When confronting a flea infestation, please, please, please consult your vet first. Then follow your vet’s recommendation. All men may be created equal, but flea products are not. Please don’t waste your time and money (and Salem’s comfort) on cheap, over-the-counter flea remedies. Frequently, people who do so end up rather frustrated with the results. Then they have to go to the vet to buy the “expensive” stuff anyway. Yes, we want your money, but more importantly, we want you to spend your money on effective products that will improve Salem’s well-being.
Flea shampoos (and dish detergent) are NOT effective flea control. These methods remove the fleas on Salem at that moment, but reinforcements will arrive shortly. Bathing Salem with these substances is also very labor intensive and harsh on the coat. Please save the Dawn for your greasy dishes and oil-spill victims.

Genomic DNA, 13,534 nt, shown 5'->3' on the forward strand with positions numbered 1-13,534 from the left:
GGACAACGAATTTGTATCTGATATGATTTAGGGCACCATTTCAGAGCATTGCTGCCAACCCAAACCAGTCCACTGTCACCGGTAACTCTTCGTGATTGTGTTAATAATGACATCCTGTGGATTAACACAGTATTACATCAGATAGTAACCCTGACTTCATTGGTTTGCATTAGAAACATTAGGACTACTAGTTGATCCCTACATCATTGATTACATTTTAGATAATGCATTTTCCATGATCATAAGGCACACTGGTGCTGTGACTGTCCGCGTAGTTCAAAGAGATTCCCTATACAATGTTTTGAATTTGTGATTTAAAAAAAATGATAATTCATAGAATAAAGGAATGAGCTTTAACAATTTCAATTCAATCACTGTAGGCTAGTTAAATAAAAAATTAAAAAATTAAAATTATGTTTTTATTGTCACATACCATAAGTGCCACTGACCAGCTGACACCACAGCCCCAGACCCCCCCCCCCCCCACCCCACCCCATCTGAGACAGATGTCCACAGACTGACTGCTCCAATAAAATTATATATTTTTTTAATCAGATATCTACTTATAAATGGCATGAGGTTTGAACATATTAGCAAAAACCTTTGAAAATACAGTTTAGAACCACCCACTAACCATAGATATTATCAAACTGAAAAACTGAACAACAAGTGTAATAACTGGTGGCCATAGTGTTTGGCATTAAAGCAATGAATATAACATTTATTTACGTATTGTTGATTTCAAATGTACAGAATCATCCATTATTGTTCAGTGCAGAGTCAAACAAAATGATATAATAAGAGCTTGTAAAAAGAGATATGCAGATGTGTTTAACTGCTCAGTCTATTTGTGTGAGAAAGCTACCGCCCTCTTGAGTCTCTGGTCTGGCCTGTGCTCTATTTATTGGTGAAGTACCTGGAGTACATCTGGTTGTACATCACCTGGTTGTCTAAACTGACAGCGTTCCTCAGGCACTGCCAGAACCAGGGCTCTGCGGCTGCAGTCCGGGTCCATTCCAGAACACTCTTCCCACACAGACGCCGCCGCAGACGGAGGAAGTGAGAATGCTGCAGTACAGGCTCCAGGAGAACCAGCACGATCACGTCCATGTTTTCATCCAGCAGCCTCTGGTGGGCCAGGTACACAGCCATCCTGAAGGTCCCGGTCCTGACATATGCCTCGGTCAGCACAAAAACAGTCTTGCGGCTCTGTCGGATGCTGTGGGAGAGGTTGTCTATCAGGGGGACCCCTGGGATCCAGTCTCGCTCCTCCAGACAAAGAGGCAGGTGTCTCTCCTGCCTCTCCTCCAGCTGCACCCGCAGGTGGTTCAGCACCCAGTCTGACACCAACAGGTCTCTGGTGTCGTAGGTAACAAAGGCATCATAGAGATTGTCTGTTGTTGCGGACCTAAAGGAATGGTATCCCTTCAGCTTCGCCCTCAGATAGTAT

Garlic is purported to stave off fleas as well as vampires. Unfortunately, there are no good studies to this effect. There is evidence that, especially at high doses, garlic can be toxic to dogs and cats. The destruction of red blood cells and the resulting may make Salem’s blood less appealing to bloodsuckers, but it is not worth the harm done to your beloved pet.
Effective flea control needs to be applied to all the dogs and cats in your household. Any unprotected Salems will allow the Barlow life cycle to continue unimpeded. The treatment must be used continuously for at least 3-4 months. Otherwise, the emergence of adult Barlows from the longer lasting pupae will rekindle the flea onslaught.